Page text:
In winter, drivers must adapt their driving to weather and road conditions. Under the Highway Safety Code, drivers must slow down when visibility is reduced as a result of darkness, fog, rain or other precipitation, or when the roadway is slippery or not completely cleared.
Before leaving, make sure you can make your trip safely by consulting:
During snow removal operations, stay away from snow removal vehicles
Snow removal vehicles have many blind spots that prevent their drivers from seeing other road users well.
It is best to stay at a safe distance when driving near this type of vehicle to ensure you are in the driver's field of vision.
This winter, for your own safety, keep your distance!
A vehicle’s windshield and windows must be cleared of any matter that might reduce visibility for the driver. A peace officer may impose a fine of $100 to $200, plus costs, on the driver and require that the vehicle’s windows and windshield be cleared of ice, snow, or any other matter that reduces the driver’s visibility. The driver must comply with this requirement.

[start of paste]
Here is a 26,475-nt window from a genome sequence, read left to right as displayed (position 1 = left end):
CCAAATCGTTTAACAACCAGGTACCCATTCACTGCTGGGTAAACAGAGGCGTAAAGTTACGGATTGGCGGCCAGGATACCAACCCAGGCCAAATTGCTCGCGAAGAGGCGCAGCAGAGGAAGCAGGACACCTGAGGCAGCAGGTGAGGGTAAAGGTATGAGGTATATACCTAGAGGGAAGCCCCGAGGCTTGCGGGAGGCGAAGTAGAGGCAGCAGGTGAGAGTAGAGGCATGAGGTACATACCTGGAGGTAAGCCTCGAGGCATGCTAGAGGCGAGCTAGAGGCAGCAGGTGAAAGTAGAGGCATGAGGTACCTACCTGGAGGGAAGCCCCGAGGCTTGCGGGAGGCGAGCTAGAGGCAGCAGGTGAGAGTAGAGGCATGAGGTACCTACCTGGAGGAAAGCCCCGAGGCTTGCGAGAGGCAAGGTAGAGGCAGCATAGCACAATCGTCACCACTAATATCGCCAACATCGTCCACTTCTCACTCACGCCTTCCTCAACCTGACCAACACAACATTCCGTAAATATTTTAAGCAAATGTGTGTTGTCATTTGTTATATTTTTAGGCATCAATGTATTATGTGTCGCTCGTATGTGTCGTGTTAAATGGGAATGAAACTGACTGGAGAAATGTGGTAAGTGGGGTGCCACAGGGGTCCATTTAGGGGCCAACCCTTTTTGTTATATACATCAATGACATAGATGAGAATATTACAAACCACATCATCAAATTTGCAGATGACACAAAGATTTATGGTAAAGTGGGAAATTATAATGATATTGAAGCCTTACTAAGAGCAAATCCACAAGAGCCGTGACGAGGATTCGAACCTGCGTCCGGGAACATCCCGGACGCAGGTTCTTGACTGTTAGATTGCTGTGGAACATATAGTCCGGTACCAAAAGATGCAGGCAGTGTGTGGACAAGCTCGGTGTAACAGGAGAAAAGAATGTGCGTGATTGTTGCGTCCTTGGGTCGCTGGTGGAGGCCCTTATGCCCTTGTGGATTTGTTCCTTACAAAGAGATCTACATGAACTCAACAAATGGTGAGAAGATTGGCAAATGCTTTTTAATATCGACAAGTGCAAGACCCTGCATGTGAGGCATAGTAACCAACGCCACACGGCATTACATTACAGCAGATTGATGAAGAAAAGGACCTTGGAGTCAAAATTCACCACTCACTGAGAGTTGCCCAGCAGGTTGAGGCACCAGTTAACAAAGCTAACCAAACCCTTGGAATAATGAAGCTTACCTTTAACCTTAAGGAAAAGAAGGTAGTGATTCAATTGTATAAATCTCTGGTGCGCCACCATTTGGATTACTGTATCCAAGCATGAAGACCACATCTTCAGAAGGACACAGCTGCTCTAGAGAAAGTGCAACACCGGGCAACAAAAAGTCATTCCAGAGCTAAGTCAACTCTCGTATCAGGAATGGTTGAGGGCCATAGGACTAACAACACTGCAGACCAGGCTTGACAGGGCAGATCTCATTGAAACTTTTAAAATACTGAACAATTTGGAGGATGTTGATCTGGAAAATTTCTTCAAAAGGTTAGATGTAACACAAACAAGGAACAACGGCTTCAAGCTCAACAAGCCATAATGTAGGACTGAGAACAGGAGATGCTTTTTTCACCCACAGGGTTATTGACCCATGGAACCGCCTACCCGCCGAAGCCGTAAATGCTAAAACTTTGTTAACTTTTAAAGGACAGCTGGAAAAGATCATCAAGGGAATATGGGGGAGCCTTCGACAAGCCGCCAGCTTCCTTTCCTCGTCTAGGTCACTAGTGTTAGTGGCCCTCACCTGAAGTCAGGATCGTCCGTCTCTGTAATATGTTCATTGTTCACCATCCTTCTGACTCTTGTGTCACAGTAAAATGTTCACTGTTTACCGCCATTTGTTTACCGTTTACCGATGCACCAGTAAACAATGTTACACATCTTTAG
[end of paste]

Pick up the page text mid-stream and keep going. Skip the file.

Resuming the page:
Furthermore, no person may drive a vehicle covered with ice, snow, or any other matter that may detach from the vehicle and constitute a hazard for other road users. Offenders face a fine of $60 to $100, plus costs.
When your car is buried beneath the snow, avoid turning on the ventilation and staying inside your vehicle after starting it. Otherwise, you put yourself at risk of carbon monoxide poisoning, which can lead to health problems and, in extreme cases, death.
Carbon monoxide is an insidious gas, as it is odourless. It spreads through the passenger compartment of a vehicle without being noticed. That’s why it’s important to always clear the snow off of your vehicle before getting in. That way, you can ensure that the exhaust pipe is clear and that the air circulating inside the vehicle is clean.
Other things to watch out for:
Last update: December 31, 1969